The solution? Neumeier presents five metaskills--feeling, seeing, dreaming, making, and learning--that will accelerate your success in the Robotic Age. Stay ahead with the world's most comprehensive technology and business learning platform. With Safari, you learn the way you learn best.
Metaskills Five Talents for the Robotic Age - 9780321898678
Get unlimited access to videos, live online training, learning paths, books, tutorials, and more. Start Free Trial No credit card required. View table of contents. Start reading. MN: Bad things have happened since Renaissance.
A Robot Ate My Job
Back then they learned by doing, being generative was an equal partner to learning—Leonardo was the poster boy. We need to bring back art, theater, invention—reintroduce projects. Kids learn by using their hands. We can sacrifice other things—maybe a little less trigonometry—and make learning more personalized.
The reason to learn fact based stuff is so you can do things. Kids want to make stuff. Maybe we need to go back to a modified trade school.
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TVA: How should organizations develop talent development? Organizations should invest in training, what a company stands for—brand stuff; they should teach aesthetics.
Metaskills – Marty Neumeier – Greatest Hits Blog – Kevin Duncan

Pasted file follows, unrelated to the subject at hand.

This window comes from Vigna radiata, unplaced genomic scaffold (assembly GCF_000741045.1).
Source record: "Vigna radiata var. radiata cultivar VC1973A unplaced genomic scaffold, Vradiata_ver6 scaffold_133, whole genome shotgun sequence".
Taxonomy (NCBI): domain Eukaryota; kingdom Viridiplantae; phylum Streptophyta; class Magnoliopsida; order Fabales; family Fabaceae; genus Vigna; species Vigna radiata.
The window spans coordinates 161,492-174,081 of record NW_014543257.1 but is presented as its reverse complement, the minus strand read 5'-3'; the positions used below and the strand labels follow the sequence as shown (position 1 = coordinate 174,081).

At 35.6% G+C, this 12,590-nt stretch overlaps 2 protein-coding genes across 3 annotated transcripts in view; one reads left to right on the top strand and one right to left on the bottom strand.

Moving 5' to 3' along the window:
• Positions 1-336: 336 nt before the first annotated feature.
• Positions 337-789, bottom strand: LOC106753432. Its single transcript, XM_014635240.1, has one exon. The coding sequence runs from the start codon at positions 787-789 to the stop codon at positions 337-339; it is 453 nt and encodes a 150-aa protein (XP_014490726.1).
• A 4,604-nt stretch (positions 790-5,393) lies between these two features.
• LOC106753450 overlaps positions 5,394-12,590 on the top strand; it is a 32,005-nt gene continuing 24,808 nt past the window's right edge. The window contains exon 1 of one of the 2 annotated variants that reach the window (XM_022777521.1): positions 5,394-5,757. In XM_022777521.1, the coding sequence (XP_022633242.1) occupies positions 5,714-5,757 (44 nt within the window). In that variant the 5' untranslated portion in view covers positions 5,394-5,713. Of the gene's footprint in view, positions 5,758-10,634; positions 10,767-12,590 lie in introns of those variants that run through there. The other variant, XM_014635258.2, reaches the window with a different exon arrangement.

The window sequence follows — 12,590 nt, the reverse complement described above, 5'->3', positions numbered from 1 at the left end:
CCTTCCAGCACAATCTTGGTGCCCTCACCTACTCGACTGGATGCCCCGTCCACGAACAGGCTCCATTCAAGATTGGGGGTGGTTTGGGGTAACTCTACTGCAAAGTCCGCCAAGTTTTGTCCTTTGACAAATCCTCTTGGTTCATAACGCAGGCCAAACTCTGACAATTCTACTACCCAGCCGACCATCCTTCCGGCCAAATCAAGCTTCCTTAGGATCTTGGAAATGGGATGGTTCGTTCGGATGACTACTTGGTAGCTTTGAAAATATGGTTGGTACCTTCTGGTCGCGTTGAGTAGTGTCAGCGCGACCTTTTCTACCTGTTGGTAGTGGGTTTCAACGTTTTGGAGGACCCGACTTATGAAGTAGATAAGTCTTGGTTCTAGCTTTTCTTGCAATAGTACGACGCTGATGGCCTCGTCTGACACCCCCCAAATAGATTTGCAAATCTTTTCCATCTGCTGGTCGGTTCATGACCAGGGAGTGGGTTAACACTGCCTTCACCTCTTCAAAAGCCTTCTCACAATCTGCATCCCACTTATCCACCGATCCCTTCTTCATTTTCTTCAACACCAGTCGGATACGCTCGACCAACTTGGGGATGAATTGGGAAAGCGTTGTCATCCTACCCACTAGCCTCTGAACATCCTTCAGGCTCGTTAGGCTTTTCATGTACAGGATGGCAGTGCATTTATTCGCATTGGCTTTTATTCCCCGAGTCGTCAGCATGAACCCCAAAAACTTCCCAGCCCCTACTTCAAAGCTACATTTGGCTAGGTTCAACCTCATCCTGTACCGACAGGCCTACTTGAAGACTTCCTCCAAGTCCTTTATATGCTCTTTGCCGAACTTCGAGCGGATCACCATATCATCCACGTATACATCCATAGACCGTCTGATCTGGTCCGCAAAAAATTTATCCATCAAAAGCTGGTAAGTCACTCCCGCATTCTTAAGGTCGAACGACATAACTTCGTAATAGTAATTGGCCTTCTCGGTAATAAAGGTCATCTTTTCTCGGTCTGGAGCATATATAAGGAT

Companies should train for the specific competencies the organization needs. TVA: Does that mean traditional sit-and-get training? MN: No, workshops, facilitated projects, collaborative work across silos. TVA: What about market signaling? How do people show what the know?
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Buy an eText. The Industrial Age has taught us how to break problems into parts, but not how to build parts into solutions.
We see them as separate ills, each requiring a separate remedy—if we can imagine a remedy at all. Why are so many jobs disappearing? Why are a few people getting rich while the rest of us struggle? How can we pay for the costs of healthcare? How can we afford to educate our children? How do we stop damaging the ecosystem? Why do we create ugliness? Author Marty Neumeier suggests that these problems are merely symptoms of a much larger problem—our inability to deal with interconnected, non-linear, and amorphous challenges.